1. ## set products

Given that set A consists of positive odd numbers less than 100, set B consists of positive even numbers less than 5 and if set C consists of the product of set A and set B. Find the number of numbers possible in set C?

Well, there are 50 positive odd integers below 100 and the even numbers 2 and 4 are below 5 for set B. So the possible number of numbers in C is 100?

2. Do you mean $\displaystyle A\times B = C$ (cross-product)?

That is, $\displaystyle C= \left\{(a,b)|a\in A,b\in B\right\}$.

Then yes, that's correct.

3. However, they may not be asking for the number of entries in C (which is indeed 100). They may be asking you for the number of different integers you are going to get, which is still 100 but you should be able to show how you got your answer.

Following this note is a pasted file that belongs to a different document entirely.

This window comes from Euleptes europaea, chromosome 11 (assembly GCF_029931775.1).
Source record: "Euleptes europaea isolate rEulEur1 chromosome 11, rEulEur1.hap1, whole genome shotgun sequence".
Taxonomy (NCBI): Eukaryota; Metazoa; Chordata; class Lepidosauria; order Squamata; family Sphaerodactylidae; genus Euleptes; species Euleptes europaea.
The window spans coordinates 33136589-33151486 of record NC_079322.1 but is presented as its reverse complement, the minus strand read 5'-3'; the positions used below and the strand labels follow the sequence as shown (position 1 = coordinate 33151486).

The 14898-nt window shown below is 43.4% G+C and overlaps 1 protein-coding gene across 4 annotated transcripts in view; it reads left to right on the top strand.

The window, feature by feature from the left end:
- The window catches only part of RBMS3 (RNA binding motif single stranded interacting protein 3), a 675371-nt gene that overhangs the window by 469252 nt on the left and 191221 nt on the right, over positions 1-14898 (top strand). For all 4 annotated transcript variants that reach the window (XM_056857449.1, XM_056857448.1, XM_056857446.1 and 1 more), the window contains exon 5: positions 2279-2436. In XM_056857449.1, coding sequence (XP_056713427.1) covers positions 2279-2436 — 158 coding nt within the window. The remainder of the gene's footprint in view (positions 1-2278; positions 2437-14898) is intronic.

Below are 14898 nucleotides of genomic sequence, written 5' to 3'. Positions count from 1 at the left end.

4. Originally Posted by sfspitfire23
Given that set A consists of positive odd numbers less than 100, set B consists of positive even numbers less than 5 and if set C consists of the product of set A and set B. Find the number of numbers possible in set C?

Well, there are 50 positive odd integers below 100 and the even numbers 2 and 4 are below 5 for set B. So the possible number of numbers in C is 100?
The question to be answered is...

since 4 is twice 2, are there any numbers x and y in A, where y is half of x,
such that 2(x)=4(y).